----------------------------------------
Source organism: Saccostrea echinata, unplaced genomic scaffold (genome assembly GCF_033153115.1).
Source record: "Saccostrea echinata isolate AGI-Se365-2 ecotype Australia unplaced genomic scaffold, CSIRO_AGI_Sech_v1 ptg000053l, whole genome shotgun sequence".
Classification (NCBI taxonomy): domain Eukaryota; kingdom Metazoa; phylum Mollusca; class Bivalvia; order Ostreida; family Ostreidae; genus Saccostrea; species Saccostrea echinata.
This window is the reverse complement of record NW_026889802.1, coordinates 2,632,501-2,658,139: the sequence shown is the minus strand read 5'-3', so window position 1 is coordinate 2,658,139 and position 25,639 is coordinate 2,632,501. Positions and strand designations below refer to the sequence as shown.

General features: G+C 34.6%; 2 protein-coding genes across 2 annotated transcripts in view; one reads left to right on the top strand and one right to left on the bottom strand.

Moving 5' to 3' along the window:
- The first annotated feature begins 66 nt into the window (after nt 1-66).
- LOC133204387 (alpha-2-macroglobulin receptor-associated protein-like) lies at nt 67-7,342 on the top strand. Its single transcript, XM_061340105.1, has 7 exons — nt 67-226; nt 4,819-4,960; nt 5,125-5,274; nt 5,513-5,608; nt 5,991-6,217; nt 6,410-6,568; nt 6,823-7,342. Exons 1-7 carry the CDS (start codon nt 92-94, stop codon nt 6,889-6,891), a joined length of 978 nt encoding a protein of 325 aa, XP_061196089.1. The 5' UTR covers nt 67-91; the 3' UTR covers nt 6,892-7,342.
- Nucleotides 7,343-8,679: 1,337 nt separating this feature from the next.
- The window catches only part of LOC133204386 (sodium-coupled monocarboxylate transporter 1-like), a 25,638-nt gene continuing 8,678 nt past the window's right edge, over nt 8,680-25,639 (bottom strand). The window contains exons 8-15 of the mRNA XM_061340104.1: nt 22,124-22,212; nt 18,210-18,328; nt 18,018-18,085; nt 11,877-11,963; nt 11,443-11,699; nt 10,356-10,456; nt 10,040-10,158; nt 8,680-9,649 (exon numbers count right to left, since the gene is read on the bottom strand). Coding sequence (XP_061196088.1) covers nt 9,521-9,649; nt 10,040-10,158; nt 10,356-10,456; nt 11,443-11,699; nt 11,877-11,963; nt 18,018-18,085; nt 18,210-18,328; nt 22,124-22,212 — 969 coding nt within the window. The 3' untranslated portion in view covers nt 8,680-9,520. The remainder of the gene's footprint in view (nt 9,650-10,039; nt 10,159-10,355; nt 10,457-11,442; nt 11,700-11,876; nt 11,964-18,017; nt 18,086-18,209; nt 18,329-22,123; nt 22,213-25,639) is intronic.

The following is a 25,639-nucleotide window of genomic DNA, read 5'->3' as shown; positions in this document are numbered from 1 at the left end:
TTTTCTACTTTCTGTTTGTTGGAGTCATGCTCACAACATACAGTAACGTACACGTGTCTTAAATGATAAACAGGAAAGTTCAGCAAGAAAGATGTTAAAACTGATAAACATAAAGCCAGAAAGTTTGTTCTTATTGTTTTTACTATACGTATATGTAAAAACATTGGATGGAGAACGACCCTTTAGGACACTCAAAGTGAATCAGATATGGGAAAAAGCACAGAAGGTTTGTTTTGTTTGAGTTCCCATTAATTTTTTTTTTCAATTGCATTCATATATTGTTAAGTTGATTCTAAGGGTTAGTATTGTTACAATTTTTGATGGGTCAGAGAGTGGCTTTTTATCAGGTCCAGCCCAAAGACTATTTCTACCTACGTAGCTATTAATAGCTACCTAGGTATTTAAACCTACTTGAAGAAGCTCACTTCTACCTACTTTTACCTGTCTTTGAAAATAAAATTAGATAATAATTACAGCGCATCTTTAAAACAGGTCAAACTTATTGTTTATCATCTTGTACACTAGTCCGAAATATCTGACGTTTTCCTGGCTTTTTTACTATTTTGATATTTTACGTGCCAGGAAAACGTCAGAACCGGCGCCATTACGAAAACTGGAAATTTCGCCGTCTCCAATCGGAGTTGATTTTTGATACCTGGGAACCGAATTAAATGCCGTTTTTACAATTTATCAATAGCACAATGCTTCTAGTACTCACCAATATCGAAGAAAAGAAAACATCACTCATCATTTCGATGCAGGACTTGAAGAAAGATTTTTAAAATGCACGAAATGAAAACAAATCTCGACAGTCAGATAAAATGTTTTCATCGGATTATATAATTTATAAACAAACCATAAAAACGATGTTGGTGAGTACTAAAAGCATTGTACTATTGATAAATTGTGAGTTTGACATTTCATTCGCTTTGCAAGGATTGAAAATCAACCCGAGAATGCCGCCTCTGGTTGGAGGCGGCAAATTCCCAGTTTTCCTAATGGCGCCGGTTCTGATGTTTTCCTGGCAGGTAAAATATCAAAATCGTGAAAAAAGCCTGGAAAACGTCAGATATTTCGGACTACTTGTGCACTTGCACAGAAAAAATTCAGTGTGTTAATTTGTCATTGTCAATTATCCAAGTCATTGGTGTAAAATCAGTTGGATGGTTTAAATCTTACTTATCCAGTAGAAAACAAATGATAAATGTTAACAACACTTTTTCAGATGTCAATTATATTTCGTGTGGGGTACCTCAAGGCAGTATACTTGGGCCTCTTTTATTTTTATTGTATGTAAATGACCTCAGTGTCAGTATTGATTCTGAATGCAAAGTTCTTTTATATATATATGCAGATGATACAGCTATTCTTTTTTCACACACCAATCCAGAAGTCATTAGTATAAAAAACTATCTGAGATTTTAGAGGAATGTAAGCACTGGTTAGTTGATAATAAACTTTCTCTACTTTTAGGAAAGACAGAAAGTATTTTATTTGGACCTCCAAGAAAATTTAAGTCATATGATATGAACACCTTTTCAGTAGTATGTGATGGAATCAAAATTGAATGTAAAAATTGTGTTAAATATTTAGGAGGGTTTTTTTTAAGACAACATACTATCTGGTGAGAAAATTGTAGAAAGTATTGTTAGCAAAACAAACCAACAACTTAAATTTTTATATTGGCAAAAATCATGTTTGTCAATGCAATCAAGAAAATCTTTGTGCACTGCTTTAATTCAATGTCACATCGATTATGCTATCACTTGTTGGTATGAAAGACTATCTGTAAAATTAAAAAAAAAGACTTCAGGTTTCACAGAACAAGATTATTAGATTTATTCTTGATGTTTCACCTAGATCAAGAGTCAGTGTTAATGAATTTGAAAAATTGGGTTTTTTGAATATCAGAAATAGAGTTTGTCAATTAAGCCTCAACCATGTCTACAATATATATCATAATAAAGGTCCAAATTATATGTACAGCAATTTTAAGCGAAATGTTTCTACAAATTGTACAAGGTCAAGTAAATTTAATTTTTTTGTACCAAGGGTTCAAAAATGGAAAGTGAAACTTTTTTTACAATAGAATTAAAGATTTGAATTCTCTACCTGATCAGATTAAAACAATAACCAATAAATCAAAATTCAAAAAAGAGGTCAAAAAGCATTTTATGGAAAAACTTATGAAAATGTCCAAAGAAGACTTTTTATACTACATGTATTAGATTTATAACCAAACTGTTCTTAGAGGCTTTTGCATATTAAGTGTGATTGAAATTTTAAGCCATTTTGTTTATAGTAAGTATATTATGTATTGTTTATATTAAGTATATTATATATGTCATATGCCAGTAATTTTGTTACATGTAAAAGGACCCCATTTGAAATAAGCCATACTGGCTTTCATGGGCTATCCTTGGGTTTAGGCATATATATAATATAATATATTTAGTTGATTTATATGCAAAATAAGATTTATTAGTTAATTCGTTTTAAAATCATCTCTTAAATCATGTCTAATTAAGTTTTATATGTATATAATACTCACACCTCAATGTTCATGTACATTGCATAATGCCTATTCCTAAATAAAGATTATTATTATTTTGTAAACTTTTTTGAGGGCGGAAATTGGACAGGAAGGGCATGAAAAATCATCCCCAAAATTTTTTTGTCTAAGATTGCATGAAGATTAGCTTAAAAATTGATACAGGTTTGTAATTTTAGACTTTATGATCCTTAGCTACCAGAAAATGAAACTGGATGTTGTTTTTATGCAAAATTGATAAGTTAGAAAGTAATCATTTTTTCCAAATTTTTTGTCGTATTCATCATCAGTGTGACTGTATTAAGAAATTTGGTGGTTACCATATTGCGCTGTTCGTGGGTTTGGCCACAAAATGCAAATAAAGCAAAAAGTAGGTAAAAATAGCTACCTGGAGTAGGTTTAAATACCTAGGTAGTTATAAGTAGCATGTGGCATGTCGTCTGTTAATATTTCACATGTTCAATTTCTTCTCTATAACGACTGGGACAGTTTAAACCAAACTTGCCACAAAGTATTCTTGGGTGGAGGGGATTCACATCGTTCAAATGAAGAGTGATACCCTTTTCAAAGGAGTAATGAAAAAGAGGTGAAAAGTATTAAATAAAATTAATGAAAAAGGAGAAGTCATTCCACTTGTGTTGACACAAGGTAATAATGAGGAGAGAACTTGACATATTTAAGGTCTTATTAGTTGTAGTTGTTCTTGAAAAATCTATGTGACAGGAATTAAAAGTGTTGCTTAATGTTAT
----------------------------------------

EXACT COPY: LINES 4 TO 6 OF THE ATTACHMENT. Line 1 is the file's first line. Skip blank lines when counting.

This window is the reverse complement of record NW_026889802.1, coordinates 2,632,501-2,658,139: the sequence shown is the minus strand read 5'-3', so window position 1 is coordinate 2,658,139 and position 25,639 is coordinate 2,632,501. Positions and strand designations below refer to the sequence as shown.

General features: G+C 34.6%; 2 protein-coding genes across 2 annotated transcripts in view; one reads left to right on the top strand and one right to left on the bottom strand.

Moving 5' to 3' along the window: